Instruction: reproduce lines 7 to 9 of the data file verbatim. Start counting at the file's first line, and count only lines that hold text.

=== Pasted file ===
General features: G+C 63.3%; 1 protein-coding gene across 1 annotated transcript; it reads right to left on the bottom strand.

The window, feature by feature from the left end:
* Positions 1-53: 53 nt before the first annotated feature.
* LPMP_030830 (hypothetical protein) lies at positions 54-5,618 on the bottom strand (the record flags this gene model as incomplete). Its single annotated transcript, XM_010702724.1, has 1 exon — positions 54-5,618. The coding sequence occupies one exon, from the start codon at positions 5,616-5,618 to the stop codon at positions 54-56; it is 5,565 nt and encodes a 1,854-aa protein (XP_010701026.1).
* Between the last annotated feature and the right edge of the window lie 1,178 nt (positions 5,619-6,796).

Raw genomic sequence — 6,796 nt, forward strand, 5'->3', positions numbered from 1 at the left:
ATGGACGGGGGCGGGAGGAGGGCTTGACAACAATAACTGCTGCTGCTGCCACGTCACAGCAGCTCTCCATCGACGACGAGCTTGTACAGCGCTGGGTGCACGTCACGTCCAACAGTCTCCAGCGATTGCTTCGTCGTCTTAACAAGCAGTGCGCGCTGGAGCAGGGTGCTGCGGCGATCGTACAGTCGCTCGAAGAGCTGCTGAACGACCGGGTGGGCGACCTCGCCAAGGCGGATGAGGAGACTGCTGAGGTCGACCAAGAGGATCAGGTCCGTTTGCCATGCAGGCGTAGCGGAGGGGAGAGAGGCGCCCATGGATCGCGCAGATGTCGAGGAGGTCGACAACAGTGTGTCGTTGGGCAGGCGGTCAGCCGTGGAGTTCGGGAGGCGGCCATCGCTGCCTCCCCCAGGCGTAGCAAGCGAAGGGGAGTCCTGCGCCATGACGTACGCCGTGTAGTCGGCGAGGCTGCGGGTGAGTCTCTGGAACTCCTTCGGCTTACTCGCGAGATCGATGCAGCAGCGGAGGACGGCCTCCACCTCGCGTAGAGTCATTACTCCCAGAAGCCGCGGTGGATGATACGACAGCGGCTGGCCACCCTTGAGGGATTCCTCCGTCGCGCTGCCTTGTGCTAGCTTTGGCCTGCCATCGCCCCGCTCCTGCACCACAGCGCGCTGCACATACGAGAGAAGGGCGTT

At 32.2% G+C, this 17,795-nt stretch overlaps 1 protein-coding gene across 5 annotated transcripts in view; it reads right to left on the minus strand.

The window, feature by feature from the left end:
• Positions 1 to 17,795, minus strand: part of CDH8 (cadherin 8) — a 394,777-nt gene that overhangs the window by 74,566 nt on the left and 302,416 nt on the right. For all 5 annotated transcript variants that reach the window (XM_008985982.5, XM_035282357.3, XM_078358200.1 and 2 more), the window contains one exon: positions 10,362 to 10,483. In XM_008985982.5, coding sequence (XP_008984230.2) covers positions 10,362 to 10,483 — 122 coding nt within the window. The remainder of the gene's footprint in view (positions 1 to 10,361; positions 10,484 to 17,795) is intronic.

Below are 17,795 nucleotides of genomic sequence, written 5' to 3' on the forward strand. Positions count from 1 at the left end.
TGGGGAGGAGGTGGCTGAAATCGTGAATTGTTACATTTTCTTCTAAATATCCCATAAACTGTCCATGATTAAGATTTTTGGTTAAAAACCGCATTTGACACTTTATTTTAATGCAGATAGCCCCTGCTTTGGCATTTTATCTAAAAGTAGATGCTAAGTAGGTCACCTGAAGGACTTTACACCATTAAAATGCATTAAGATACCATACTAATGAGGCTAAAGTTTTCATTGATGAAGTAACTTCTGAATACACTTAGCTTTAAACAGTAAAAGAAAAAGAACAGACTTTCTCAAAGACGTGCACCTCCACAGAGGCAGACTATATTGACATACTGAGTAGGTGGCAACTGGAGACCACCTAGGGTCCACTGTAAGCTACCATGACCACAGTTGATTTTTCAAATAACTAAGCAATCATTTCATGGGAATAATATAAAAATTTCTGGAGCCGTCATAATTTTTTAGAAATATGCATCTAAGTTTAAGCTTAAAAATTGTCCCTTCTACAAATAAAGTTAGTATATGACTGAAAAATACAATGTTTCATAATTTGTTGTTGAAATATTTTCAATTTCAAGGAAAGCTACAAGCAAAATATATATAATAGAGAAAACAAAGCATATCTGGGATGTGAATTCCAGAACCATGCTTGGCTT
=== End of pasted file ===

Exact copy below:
ATGGACGGGGGCGGGAGGAGGGCTTGACAACAATAACTGCTGCTGCTGCCACGTCACAGCAGCTCTCCATCGACGACGAGCTTGTACAGCGCTGGGTGCACGTCACGTCCAACAGTCTCCAGCGATTGCTTCGTCGTCTTAACAAGCAGTGCGCGCTGGAGCAGGGTGCTGCGGCGATCGTACAGTCGCTCGAAGAGCTGCTGAACGACCGGGTGGGCGACCTCGCCAAGGCGGATGAGGAGACTGCTGAGGTCGACCAAGAGGATCAGGTCCGTTTGCCATGCAGGCGTAGCGGAGGGGAGAGAGGCGCCCATGGATCGCGCAGATGTCGAGGAGGTCGACAACAGTGTGTCGTTGGGCAGGCGGTCAGCCGTGGAGTTCGGGAGGCGGCCATCGCTGCCTCCCCCAGGCGTAGCAAGCGAAGGGGAGTCCTGCGCCATGACGTACGCCGTGTAGTCGGCGAGGCTGCGGGTGAGTCTCTGGAACTCCTTCGGCTTACTCGCGAGATCGATGCAGCAGCGGAGGACGGCCTCCACCTCGCGTAGAGTCATTACTCCCAGAAGCCGCGGTGGATGATACGACAGCGGCTGGCCACCCTTGAGGGATTCCTCCGTCGCGCTGCCTTGTGCTAGCTTTGGCCTGCCATCGCCCCGCTCCTGCACCACAGCGCGCTGCACATACGAGAGAAGGGCGTT

At 32.2% G+C, this 17,795-nt stretch overlaps 1 protein-coding gene across 5 annotated transcripts in view; it reads right to left on the minus strand.

The window, feature by feature from the left end: